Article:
The Derelict Contractors and Our Stoic Government

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The P30-billion superhighway project of the national government in the province of Palawan, which will expand the entire stretch of the national highway to six lanes, is being aimed to advance the province’s productivity and economic growth and to improve our connection and trade with the neighboring states of Brunei, Indonesia, and Malaysia. While it is unquestionably for the benefit of the general public, especially the Palaweňos, there are many concerns popping out from the social media and the local news outlets since the commencement of this grand project.

Many accidents, minor and major ones, are being reported in many places where the roads construction is going on. While there may be negligence on the part of some commuters like over-speeding and drunk-driving, it is undeniable that there are also violations committed by the contractors. Travelers from the North and South Palawan can testify to these claims – lack of barriers, shoring, lights, danger signs, and other safeguards to protect the workers and the public from possible injuries especially during the night. These are all clear non-compliance with the safety manual approved by the Construction Industry Authority of the Philippines (CIAP), a government entity created to promote, accelerate and regulate the growth and development of the nation’s construction industry in conformity with national goals. CIAP is attached to the Department of Trade and Industry (DTI) for policy and program coordination. Moreover, these acts are also in violation vis-à-vis Section 9, Chapter 3 of RA 110581 also known as “An Act Strengthening Compliance with Occupational Safety and Health Standards and Providing Penalties for Violations Thereof”.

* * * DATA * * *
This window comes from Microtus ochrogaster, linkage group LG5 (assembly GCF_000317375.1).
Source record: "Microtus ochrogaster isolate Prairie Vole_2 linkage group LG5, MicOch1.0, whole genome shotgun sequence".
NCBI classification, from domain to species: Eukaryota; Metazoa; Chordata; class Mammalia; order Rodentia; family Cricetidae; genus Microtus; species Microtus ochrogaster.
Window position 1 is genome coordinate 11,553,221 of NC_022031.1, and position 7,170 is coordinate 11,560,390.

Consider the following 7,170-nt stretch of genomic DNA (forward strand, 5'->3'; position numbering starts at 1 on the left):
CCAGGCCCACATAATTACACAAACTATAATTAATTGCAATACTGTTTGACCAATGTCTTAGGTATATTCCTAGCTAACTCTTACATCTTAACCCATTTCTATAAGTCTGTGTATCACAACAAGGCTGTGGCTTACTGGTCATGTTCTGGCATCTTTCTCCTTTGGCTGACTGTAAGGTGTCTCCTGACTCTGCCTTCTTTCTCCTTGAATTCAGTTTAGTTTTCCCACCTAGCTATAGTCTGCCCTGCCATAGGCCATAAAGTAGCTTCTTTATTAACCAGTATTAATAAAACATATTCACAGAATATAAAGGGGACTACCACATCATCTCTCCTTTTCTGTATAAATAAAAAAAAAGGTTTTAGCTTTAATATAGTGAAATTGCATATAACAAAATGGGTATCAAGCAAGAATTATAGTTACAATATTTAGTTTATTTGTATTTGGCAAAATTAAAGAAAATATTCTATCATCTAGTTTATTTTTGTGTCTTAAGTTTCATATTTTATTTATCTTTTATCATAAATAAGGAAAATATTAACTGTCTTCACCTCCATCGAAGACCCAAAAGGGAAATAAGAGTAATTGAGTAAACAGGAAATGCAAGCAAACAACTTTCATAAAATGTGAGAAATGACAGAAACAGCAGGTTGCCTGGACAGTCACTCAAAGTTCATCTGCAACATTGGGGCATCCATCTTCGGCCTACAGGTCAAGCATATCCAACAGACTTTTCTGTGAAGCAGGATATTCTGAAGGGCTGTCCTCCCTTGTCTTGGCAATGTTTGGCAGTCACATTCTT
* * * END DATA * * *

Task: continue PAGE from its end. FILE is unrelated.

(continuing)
Despite the complaints of the victims to make these contractors accountable to the incurred damages and to call out the government to reprimand these contractors, there seems to be no development on their part, because similar accidents due to similar violations still happen repeatedly. How many lives must be wasted and how much inconvenience from injuries the public will experience before the government gives punishments on these negligent contractors with due accordance?

In Singapore, for the sake of comparison, their government has created a program that actively punishes companies with poor safety management by revoking their “bizSAFE” certification and putting them under close supervision. Meanwhile, in the Philippines, implementation of similar disciplinary measures seems to be ineffectual and toothless. It appears that these companies always have the favor of the government for some reason, instead of the government protecting the public and the poor victims of these derelict contractors. Repeated violations must be enough grounds for them to undergo sanctions and prohibitions, per regulations.

The hullabaloo will not end until the government starts to closely monitor these contractors, and to truly hold them accountable over their violations. The public must see the efforts of the government doing its job. But up to this moment, and according to fairness, many would agree that it’s not happening yet.


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